Secretary of Defense Jim Mattis released a statement Aug. 29 regarding the military service of transgender individuals. According to the statement, a “panel of experts” will assemble to determine next steps. The directive hits close to home for U of L student and part-time personnel captain, Jacob Eleazer.
“It was a pretty big shock,” Eleazer said. “It’s hard to focus on what’s going on in front of you, if you’re worried about losing your job. It’s pretty disruptive.”
On July 26, President Donald Trump called for the total ban of transgender individuals in the military via tweet. The decision ran counter to former Secretary of Defense Ash Carter’s order last year to allow transgender individuals to serve openly.
“The United States government will not accept or allow transgender individuals to serve in any capacity in the U.S. military,” Trump tweeted. He went on to cite “tremendous medical costs and disruption” as the reason.
Eleazer said the policy currently allows trans people already serving to stay along with those who are not “out.” The current policy does not allow for trans people to enlist or commission. The fate of trans people already serving remains undecided. Mattis announced a decision will be made six months after the panel’s recommendations.
The directive has had a trickle-down effect through various branches. Eleazer says the military cannot currently enlist, perform induction ceremonies or commissions. For example, soldiers currently enrolled in programs like U of L’s ROTC are not able to commission.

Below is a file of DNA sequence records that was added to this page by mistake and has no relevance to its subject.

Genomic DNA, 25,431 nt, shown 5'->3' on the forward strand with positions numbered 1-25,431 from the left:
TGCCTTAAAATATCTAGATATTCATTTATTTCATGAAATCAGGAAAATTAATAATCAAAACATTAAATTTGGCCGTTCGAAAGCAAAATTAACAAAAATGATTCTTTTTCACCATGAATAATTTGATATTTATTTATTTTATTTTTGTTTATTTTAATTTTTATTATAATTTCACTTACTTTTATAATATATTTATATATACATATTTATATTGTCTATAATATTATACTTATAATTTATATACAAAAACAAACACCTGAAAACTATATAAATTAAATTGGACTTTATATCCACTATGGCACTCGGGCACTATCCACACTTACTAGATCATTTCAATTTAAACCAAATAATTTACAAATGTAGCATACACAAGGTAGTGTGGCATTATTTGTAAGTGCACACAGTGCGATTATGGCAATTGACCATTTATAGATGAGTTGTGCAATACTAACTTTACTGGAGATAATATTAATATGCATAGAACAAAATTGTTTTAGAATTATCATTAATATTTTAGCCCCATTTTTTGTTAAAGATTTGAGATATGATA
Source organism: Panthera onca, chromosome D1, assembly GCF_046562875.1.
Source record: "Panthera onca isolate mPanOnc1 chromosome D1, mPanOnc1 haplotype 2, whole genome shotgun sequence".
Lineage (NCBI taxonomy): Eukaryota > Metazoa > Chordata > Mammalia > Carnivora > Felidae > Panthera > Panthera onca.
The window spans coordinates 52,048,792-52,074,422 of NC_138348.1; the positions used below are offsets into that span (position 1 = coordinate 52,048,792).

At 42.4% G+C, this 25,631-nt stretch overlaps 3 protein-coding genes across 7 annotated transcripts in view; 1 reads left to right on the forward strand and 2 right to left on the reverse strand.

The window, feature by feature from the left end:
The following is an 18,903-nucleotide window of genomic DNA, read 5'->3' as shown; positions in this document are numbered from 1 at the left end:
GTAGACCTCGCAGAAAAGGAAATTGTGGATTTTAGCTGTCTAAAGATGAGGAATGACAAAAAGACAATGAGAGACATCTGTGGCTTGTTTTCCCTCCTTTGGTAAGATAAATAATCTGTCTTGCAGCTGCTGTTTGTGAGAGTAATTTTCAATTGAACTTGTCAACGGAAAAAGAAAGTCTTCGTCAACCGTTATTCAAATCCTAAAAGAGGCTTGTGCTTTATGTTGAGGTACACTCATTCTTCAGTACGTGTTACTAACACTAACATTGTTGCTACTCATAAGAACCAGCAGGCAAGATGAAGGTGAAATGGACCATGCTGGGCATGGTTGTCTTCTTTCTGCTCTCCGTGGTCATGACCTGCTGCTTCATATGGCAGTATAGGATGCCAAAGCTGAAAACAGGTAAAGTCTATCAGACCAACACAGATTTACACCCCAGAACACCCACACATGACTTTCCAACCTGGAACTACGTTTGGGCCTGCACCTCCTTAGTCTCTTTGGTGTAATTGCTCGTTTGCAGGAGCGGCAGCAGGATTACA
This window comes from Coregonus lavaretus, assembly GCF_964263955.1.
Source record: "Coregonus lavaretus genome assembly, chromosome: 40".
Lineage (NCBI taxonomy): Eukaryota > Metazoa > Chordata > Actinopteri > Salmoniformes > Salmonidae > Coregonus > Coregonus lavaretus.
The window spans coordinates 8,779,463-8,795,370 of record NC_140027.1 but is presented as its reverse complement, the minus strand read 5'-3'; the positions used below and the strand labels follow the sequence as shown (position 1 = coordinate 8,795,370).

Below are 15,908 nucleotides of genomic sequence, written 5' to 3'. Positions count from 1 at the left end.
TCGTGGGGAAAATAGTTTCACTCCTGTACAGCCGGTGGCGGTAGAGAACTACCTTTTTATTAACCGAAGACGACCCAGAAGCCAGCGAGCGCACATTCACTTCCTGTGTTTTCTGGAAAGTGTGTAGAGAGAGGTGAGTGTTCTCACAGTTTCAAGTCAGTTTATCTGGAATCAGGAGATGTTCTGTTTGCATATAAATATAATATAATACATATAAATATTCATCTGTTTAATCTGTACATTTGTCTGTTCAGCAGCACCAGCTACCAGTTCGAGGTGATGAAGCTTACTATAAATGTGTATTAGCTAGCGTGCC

The last few years have been touch and go for Eleazer. He says his separation paperwork arrived in the mail two hours before Carter changed the policy in 2016. Separation is when someone in the service is removed from active duty, but not the military entirely.
“I barely got to stay in at that point,” he said.
Despite being a part of the National Guard 198th Military Police Battalion with 11 years of service, Eleazer has encountered this problem first hand. Eleazer is in progress on a doctoral degree in psychology at the university, hoping to transfer to the mental health field in the military. Because this requires a new commission, Eleazer is unable to do so.
“Even though I’m already an officer, I’m already serving, I can’t transfer to a mental health position because of the way that policy is written. It’s a pretty big detriment to the army that I’m sitting in a human resources position, when I could be providing mental health treatment to soldiers,” he said.
Gay & Lesbian Advocates & Defenders (GLAAD), a national LGBTQ advocacy group, reported statistics from the UCLA Law School that 150,000 trans people have served or are currently serving in the military.
Lisa Gunterman, U of L’s LGBTQ Center Director, says the current administration’s actions go beyond the military.
“When the president of the U.S. comes out and disparages your identity, he basically sends a signal to everybody in the country that it’s okay to discriminate against you,” Gunterman said.
What Gunterman finds most disheartening is the climate towards the trans people who’ve sworn to serve their country and were “virtually fired by a tweet.”
“To me, it’s like a hate crime,” Gunterman said.
Eleazer echoed these sentiments.
“Anytime one subgroup of our population is impacted, it impacts us all,” he said. “There is no medical or psychiatric reason why trans people can’t serve and do so successfully because we already have been.”
He said the previous policy allowing transgender people to openly serve yielded positive results.
“(I)t humanized the story of trans folks that was pretty positive to the community. We were able to see these folks come out of the closet and speak openly about their identities. It allowed folks to see what trans people can accomplish if we get some of that institutionalized discrimination out of the way,” he said.